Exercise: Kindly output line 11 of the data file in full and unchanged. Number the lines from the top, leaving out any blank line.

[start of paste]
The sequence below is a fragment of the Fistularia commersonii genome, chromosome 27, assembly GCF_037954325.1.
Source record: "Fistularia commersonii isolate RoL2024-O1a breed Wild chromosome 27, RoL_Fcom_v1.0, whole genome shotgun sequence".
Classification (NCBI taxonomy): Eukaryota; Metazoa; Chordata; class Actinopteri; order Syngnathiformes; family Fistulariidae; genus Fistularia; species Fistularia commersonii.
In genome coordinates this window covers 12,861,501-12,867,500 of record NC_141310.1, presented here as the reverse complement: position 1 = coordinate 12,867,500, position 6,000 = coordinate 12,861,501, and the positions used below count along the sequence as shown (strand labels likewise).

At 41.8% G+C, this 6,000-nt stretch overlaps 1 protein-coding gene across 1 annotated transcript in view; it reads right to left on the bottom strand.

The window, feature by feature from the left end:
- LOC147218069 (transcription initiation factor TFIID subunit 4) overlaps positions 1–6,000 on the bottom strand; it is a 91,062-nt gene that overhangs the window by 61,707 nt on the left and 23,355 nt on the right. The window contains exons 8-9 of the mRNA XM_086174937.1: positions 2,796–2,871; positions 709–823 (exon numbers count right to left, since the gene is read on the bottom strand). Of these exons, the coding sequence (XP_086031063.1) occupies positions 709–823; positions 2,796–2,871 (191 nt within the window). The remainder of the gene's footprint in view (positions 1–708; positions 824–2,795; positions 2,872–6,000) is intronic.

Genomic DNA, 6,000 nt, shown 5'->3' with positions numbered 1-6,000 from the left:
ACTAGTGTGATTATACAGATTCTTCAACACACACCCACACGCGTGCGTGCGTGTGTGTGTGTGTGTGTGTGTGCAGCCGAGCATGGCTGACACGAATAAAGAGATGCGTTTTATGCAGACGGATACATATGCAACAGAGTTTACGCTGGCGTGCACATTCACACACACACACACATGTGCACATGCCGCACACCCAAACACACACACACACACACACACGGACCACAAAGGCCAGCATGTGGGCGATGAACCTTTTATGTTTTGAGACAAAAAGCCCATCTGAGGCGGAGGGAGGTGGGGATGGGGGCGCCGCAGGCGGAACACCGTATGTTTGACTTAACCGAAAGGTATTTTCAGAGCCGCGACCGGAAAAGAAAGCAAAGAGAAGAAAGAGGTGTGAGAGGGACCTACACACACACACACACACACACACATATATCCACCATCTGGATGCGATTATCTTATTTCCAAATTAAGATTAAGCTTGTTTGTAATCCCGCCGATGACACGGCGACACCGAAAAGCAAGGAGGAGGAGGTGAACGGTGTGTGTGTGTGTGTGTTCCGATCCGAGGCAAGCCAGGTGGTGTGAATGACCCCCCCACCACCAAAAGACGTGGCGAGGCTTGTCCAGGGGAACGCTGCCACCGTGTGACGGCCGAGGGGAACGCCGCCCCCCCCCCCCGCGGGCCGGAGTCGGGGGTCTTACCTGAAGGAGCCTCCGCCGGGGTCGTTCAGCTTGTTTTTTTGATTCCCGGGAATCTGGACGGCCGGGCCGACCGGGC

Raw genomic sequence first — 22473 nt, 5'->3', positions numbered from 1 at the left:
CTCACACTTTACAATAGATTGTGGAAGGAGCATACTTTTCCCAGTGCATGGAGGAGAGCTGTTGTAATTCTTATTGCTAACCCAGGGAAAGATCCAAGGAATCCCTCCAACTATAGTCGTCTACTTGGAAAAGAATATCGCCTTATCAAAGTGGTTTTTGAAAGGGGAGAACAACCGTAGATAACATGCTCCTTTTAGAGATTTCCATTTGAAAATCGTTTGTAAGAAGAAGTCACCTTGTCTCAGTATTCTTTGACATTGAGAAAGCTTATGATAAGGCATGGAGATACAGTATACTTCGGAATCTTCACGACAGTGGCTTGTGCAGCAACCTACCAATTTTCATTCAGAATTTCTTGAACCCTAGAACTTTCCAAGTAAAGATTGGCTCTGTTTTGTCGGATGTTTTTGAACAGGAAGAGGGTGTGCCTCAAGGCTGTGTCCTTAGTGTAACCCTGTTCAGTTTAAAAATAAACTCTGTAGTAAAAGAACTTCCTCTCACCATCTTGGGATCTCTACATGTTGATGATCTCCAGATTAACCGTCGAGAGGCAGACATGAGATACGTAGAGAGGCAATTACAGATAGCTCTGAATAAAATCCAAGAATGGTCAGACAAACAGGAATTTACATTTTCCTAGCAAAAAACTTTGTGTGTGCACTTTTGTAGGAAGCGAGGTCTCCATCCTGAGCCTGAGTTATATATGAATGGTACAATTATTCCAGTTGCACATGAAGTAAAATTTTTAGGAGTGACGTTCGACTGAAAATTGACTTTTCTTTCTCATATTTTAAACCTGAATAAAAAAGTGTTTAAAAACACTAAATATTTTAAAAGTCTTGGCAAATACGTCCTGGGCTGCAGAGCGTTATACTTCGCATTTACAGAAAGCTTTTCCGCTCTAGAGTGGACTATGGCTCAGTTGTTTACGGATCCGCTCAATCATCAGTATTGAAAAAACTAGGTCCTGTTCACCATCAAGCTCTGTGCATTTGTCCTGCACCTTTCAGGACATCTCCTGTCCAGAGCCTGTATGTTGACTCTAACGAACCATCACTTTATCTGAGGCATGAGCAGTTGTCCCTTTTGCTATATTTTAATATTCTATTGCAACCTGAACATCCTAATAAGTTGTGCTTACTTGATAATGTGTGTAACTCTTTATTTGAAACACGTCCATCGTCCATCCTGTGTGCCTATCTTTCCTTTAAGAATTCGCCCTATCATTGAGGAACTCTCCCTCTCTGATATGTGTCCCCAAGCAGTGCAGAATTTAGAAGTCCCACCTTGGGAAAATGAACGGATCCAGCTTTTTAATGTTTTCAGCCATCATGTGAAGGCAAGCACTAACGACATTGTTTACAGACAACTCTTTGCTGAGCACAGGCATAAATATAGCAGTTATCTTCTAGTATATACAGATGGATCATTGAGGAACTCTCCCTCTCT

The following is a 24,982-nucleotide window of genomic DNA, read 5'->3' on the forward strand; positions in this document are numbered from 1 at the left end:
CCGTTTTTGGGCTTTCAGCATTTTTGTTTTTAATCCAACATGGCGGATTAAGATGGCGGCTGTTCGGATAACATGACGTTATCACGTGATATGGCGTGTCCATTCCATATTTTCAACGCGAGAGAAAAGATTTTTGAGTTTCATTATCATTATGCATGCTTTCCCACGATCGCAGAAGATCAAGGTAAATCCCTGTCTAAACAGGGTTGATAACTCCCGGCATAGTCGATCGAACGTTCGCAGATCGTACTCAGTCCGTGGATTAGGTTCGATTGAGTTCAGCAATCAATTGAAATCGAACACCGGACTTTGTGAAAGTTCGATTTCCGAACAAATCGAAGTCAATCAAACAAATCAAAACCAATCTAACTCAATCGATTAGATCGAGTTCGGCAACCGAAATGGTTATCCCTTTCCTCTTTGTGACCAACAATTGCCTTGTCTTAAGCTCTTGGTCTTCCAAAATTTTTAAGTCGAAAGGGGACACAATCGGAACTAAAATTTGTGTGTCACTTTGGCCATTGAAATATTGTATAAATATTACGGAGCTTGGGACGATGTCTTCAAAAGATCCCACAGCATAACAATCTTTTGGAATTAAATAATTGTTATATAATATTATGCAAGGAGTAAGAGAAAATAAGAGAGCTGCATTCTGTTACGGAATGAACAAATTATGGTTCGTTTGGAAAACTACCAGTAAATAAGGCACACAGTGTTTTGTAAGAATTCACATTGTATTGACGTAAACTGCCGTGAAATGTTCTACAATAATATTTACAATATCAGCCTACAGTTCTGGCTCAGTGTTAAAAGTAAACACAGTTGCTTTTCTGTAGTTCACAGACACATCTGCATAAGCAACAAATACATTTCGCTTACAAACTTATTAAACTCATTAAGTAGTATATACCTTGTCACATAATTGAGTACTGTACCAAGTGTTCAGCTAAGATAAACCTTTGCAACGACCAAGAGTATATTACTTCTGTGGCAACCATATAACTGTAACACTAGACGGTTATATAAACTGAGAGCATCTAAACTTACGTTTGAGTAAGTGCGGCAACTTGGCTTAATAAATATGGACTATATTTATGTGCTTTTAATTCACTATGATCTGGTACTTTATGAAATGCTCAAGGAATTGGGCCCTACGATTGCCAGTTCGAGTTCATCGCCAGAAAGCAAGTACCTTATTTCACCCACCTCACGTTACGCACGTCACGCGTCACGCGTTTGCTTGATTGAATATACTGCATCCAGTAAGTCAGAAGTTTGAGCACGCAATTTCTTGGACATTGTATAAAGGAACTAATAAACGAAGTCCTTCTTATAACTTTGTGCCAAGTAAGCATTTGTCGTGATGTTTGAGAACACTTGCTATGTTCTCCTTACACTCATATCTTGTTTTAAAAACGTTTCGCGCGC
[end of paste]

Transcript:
CTCACACTTTACAATAGATTGTGGAAGGAGCATACTTTTCCCAGTGCATGGAGGAGAGCTGTTGTAATTCTTATTGCTAACCCAGGGAAAGATCCAAGGAATCCCTCCAACTATAGTCGTCTACTTGGAAAAGAATATCGCCTTATCAAAGTGGTTTTTGAAAGGGGAGAACAACCGTAGATAACATGCTCCTTTTAGAGATTTCCATTTGAAAATCGTTTGTAAGAAGAAGTCACCTTGTCTCAGTATTCTTTGACATTGAGAAAGCTTATGATAAGGCATGGAGATACAGTATACTTCGGAATCTTCACGACAGTGGCTTGTGCAGCAACCTACCAATTTTCATTCAGAATTTCTTGAACCCTAGAACTTTCCAAGTAAAGATTGGCTCTGTTTTGTCGGATGTTTTTGAACAGGAAGAGGGTGTGCCTCAAGGCTGTGTCCTTAGTGTAACCCTGTTCAGTTTAAAAATAAACTCTGTAGTAAAAGAACTTCCTCTCACCATCTTGGGATCTCTACATGTTGATGATCTCCAGATTAACCGTCGAGAGGCAGACATGAGATACGTAGAGAGGCAATTACAGATAGCTCTGAATAAAATCCAAGAATGGTCAGACAAACAGGAATTTACATTTTCCTAGCAAAAAACTTTGTGTGTGCACTTTTGTAGGAAGCGAGGTCTCCATCCTGAGCCTGAGTTATATATGAATGGTACAATTATTCCAGTTGCACATGAAGTAAAATTTTTAGGAGTGACGTTCGACTGAAAATTGACTTTTCTTTCTCATATTTTAAACCTGAATAAAAAAGTGTTTAAAAACACTAAATATTTTAAAAGTCTTGGCAAATACGTCCTGGGCTGCAGAGCGTTATACTTCGCATTTACAGAAAGCTTTTCCGCTCTAGAGTGGACTATGGCTCAGTTGTTTACGGATCCGCTCAATCATCAGTATTGAAAAAACTAGGTCCTGTTCACCATCAAGCTCTGTGCATTTGTCCTGCACCTTTCAGGACATCTCCTGTCCAGAGCCTGTATGTTGACTCTAACGAACCATCACTTTATCTGAGGCATGAGCAGTTGTCCCTTTTGCTATATTTTAATATTCTATTGCAACCTGAACATCCTAATAAGTTGTGCTTACTTGATAATGTGTGTAACTCTTTATTTGAAACACGTCCATCGTCCATCCTGTGTGCCTATCTTTCCTTTAAGAATTCGCCCTATCATTGAGGAACTCTCCCTCTCTGATATGTGTCCCCAAGCAGTGCAGAATTTAGAAGTCCCACCTTGGGAAAATGAACGGATCCAGCTTTTTAATGTTTTCAGCCATCATGTGAAGGCAAGCACTAACGACATTGTTTACAGACAACTCTTTGCTGAGCACAGGCATAAATATAGCAGTTATCTTCTAGTATATACAGATGGATCATTGAGGAACTCTCCCTCTCT